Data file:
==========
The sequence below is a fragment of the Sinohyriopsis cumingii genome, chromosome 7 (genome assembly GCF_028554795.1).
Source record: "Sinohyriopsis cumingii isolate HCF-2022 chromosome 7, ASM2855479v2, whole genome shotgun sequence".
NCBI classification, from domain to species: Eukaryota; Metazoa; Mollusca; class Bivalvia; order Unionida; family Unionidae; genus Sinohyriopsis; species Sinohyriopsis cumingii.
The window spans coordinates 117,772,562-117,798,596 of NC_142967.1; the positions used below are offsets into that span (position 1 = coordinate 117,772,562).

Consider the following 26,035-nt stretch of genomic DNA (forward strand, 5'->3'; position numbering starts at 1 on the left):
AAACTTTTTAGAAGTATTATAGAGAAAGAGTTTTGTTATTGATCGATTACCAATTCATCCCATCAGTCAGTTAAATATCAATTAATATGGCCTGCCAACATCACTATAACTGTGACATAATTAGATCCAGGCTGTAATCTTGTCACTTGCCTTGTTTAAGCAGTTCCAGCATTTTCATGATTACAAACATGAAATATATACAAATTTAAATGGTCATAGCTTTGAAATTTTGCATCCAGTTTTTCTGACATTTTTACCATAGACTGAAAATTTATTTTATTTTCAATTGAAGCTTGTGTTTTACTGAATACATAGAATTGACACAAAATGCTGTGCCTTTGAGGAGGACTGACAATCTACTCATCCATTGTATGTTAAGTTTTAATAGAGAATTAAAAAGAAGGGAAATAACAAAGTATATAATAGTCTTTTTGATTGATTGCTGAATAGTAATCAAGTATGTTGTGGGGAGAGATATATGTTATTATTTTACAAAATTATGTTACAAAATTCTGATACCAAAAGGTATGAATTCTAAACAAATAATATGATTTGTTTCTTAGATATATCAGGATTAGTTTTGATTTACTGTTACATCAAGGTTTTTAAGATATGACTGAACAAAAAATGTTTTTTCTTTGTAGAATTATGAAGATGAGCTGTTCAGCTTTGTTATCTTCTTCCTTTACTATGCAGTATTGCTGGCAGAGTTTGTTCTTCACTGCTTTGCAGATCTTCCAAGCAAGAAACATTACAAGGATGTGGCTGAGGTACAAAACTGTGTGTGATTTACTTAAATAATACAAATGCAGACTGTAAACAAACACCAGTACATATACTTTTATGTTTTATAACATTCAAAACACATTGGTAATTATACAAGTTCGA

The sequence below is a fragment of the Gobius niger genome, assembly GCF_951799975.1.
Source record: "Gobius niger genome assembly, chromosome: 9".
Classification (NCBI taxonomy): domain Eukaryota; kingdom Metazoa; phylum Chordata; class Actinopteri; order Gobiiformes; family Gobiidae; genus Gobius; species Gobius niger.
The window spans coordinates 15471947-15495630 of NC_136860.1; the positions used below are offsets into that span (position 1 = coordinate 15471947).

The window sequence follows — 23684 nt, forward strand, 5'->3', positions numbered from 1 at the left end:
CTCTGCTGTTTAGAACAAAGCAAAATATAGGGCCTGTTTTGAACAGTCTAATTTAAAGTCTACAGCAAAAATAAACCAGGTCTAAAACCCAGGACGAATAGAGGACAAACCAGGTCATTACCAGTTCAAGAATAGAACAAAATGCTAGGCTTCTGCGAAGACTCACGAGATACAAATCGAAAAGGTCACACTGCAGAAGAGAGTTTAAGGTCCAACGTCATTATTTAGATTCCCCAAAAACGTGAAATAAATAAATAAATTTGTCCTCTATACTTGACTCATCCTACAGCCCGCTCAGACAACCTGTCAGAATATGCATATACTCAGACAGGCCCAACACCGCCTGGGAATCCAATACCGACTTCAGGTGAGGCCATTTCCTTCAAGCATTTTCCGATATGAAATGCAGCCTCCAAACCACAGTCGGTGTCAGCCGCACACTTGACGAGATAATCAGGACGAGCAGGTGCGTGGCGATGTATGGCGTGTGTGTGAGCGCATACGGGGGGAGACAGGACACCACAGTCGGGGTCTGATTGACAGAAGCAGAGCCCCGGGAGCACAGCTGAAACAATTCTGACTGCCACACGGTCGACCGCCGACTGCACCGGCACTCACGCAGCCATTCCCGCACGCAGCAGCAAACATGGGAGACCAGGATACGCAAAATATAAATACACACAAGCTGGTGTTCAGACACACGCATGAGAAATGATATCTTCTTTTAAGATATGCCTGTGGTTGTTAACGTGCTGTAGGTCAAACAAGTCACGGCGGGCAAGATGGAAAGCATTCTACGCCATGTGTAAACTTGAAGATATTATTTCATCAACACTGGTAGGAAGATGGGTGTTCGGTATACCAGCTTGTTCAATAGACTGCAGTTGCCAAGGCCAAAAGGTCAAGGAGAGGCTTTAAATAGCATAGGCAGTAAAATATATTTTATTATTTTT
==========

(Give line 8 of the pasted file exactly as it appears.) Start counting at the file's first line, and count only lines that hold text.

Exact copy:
Source record: "Gobius niger genome assembly, chromosome: 9".